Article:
Long before the downfall of his mentor Carlos Ghosn, Nissan Motor Co. Chief Executive Officer Hiroto Saikawa had pushed to win more power for the Japanese carmaker in its strained alliance with Renault SA. Now he has a chance to do just that.
Saikawa, 65, has emerged as the main winner from Nissan Chairman Ghosn’s shock arrest on Nov. 19 for suspected financial offenses, putting him in a position to re-balance what he and others at the Japanese company view as an increasingly lopsided partnership. Exactly how that might occur is unclear, but the idea of an outright merger between Renault and Nissan — a deal that Ghosn had advocated for over opposition from Saikawa and others — is almost certainly dead.
“It’s a coup. Ghosn’s era is over,” said Tatsuo Yoshida, an analyst at Sawakami Asset Management and a former Nissan employee. “Saikawa is in a position to represent anti-Ghosn sentiment that’s been building up for years within Nissan.”
A Nissan lifer who was elevated to CEO when Ghosn stepped back from the role last year, Saikawa has a reputation as a fierce defender of Nissan’s interests within its dealings with Renault. The companies have been partners for almost 20 years, held together by a complex web of cross-shareholdings and joint manufacturing platforms — but most of all by Ghosn, a charismatic globetrotter who, until last week, was often cited as the most successful foreign executive in Japanese history.
But from virtually the moment Ghosn was taken into custody by Japanese police last week, Saikawa moved rapidly to show he was in control. Saikawa appeared alone at a late-night news conference just hours after the arrest, skipping the deep bow of apology that’s customary when Japanese companies admit wrongdoing. Instead, he issued a frontal condemnation of Ghosn’s alleged behavior, calling it “the dark side of Ghosn’s long reign” and lamenting that “so much power was concentrated in the hands of one individual.”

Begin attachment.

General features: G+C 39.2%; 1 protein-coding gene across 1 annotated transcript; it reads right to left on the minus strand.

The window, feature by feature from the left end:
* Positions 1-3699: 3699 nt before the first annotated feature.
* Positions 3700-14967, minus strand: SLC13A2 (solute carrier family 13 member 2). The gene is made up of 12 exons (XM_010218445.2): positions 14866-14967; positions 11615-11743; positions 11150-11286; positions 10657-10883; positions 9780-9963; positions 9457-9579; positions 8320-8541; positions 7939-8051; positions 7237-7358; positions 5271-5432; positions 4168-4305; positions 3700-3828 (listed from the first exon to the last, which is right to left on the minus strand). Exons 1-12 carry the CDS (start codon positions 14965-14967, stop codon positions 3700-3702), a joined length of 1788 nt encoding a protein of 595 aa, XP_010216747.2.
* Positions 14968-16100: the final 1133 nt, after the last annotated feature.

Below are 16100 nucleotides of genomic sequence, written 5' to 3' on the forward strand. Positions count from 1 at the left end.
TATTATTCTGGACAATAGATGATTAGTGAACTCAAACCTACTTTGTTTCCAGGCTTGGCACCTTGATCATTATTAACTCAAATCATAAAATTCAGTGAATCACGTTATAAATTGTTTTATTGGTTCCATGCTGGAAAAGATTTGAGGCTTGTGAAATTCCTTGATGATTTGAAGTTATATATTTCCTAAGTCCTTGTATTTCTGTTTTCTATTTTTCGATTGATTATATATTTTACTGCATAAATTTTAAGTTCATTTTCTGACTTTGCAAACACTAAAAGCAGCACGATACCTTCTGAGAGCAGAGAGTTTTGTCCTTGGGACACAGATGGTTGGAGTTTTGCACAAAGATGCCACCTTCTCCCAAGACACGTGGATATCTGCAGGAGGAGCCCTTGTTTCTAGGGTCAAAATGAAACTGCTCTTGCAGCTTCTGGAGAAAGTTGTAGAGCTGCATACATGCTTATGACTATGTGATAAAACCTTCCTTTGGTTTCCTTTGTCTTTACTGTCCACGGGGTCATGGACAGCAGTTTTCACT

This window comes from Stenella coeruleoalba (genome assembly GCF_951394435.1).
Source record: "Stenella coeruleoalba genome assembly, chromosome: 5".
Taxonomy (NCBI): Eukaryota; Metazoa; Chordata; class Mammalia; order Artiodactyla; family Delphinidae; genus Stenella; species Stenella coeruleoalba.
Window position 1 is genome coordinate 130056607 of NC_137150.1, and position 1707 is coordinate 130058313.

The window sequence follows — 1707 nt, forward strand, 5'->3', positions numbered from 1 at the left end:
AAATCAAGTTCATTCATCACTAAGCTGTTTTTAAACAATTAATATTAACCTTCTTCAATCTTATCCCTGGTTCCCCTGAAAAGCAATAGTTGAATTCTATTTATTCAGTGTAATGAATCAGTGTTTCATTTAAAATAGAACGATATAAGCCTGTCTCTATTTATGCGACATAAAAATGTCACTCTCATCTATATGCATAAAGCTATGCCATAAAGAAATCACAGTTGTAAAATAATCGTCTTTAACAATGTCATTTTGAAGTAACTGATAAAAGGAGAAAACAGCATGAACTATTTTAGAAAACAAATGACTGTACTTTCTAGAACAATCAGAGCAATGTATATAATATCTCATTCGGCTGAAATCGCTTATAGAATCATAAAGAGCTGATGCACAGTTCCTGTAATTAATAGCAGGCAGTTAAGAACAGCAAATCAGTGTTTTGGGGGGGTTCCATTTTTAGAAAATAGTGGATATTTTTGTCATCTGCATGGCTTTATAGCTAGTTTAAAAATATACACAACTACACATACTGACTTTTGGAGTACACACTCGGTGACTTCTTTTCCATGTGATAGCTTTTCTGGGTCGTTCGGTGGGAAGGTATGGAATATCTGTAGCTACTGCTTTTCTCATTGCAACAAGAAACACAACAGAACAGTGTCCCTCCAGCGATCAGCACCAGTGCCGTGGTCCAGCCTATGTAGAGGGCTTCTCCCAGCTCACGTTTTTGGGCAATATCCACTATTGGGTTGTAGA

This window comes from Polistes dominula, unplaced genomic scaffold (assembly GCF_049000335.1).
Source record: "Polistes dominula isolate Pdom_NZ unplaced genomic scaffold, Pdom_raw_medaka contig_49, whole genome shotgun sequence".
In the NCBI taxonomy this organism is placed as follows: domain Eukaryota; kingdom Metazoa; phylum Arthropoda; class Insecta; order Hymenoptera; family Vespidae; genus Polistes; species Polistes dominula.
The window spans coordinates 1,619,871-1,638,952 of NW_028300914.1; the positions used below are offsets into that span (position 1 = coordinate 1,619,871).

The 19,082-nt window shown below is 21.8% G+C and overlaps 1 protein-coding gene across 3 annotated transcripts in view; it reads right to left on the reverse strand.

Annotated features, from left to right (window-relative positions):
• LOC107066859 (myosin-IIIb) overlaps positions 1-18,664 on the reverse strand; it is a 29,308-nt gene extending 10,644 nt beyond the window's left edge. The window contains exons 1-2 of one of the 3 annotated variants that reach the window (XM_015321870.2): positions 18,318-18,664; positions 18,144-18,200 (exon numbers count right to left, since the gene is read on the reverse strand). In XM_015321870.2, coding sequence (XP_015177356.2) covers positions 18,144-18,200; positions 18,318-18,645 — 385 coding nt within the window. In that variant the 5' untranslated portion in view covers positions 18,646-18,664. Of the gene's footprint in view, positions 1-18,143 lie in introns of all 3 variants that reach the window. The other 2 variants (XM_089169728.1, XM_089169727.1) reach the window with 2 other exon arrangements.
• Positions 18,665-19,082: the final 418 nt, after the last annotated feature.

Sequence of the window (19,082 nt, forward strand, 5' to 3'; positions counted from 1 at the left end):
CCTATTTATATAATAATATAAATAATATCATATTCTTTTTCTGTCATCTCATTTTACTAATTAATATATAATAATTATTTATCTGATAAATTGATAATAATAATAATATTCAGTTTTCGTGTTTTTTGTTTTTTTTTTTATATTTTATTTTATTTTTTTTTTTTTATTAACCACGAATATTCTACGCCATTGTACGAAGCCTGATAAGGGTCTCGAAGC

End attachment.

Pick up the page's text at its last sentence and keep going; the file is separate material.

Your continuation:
Under Saikawa, Nissan has moved much more decisively against Ghosn than Renault, where Ghosn served as both chairman and CEO.
Meeting Thursday night in Yokohama, the Japanese company’s board agreed unanimously to fire Ghosn from the chairman position, despite being urged by Renault’s leaders to wait for more information, according to people familiar with the situation.
Nissan’s rapid ejection of Ghosn has fueled questions about Saikawa’s role in his boss’s downfall. Asked directly at the Nov. 19 news conference if a “coup” was underway at Nissan, he replied: “That is not my understanding. I didn’t make such an explanation and think you should not think of it that way.”
In the run-up to the board meeting, some directors were concerned they didn’t have enough information about what Ghosn is alleged to have done, people familiar with the matter told Bloomberg. Saikawa briefed some board members Wednesday on the allegations, according to people familiar with those exchanges, who asked not to be identified relating private discussions.
Then, during Thursday’s board meeting, a Nissan official presented more details to directors, according to a person familiar with the matter. That was enough to convince the board, which includes two former Renault executives, to vote to oust Ghosn, the person said.
Saikawa has not yet fully consolidated power. Before Thursday’s board meeting, it was widely reported in the Japanese media that he would be made interim chairman. Instead, the board opted to set up a committee made of independent directors to select the next chairman. While Saikawa will be a candidate, they may opt to split the role.